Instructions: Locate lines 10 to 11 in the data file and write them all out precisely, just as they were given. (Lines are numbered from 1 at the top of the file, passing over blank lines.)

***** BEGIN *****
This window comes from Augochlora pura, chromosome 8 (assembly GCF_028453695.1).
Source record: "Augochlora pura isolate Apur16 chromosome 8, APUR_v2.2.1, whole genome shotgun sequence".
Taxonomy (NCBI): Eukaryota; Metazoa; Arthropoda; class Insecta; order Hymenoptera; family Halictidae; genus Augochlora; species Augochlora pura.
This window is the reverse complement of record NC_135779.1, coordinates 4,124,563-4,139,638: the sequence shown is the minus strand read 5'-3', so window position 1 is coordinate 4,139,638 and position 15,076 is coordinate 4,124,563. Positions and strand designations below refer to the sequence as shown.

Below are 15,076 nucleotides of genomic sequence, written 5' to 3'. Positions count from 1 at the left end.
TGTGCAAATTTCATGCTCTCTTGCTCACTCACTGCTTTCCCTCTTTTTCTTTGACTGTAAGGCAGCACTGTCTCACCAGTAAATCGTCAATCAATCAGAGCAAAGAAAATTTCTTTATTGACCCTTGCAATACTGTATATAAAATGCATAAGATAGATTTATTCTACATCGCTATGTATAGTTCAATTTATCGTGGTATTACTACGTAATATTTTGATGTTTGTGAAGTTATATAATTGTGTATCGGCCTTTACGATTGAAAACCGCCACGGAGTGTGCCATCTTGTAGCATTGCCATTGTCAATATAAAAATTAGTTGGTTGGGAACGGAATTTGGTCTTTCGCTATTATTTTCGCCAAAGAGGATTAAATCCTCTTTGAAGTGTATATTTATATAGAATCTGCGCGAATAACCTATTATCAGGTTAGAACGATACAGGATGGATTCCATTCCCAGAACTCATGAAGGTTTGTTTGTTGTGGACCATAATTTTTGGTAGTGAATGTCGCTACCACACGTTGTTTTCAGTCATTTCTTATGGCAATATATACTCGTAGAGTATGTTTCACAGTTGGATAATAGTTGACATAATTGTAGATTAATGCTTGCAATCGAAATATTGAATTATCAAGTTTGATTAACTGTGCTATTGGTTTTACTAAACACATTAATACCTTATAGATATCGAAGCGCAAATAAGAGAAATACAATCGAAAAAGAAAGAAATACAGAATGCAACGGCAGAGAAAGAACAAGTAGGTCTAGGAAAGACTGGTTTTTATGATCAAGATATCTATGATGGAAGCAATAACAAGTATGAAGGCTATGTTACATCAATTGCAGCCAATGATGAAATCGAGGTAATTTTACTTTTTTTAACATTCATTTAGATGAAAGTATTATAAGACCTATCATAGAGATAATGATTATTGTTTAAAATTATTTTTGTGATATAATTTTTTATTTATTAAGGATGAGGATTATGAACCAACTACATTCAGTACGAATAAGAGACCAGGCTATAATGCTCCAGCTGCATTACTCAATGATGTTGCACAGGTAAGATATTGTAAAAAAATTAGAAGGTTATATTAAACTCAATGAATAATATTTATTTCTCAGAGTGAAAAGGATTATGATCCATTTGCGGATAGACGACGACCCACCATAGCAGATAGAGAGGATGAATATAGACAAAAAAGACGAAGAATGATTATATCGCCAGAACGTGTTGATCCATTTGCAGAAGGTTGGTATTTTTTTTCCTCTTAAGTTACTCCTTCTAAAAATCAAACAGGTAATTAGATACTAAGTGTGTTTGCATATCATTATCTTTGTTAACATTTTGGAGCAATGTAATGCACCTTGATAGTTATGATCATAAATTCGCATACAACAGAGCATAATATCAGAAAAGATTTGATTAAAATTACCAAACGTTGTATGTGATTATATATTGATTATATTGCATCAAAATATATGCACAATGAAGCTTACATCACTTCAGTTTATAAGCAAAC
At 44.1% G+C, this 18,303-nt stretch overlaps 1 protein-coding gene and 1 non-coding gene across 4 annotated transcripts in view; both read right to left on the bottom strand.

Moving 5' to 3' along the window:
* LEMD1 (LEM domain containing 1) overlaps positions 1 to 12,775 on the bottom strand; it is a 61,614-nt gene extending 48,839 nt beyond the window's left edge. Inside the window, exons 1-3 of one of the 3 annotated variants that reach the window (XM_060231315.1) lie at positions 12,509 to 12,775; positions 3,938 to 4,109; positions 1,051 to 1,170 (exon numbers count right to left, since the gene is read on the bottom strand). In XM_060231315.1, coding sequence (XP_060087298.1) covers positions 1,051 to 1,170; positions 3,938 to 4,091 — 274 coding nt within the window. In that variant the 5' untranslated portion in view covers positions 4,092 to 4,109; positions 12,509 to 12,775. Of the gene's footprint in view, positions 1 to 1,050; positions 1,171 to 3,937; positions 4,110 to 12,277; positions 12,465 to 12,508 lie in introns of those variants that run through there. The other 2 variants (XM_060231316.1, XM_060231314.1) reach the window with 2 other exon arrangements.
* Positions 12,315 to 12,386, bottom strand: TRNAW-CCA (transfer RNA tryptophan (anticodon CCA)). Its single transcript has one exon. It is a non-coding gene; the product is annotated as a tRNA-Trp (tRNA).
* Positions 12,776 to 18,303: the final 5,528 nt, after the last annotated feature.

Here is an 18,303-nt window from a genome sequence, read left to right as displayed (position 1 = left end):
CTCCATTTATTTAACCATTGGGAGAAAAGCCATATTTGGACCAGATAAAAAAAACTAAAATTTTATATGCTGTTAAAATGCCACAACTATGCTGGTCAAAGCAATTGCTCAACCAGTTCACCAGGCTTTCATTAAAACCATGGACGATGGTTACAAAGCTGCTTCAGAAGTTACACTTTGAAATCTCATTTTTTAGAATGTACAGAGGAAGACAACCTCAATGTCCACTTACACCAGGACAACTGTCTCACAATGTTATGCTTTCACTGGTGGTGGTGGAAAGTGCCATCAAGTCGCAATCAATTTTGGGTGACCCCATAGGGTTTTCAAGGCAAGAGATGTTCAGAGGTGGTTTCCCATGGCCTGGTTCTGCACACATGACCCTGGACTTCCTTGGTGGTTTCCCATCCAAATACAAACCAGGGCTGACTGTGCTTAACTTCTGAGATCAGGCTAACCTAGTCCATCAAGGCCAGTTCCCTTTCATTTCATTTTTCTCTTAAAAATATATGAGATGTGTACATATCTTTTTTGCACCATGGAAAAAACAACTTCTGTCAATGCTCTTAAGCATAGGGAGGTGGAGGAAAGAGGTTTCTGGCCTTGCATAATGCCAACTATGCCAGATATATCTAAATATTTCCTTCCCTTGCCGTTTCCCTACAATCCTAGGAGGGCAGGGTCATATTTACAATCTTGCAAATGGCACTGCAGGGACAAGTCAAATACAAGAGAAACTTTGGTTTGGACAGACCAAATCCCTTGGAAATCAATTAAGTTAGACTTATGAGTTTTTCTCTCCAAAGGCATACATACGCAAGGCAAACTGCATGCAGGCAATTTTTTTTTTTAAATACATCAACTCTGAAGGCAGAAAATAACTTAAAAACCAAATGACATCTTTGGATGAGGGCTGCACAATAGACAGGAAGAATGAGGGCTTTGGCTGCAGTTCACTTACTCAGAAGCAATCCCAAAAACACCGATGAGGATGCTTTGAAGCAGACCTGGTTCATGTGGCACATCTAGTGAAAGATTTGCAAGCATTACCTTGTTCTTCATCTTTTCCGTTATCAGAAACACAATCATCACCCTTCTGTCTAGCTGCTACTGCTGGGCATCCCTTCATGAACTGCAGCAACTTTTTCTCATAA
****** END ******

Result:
* Positions 12,315 to 12,386, bottom strand: TRNAW-CCA (transfer RNA tryptophan (anticodon CCA)). Its single transcript has one exon. It is a non-coding gene; the product is annotated as a tRNA-Trp (tRNA).
* Positions 12,776 to 18,303: the final 5,528 nt, after the last annotated feature.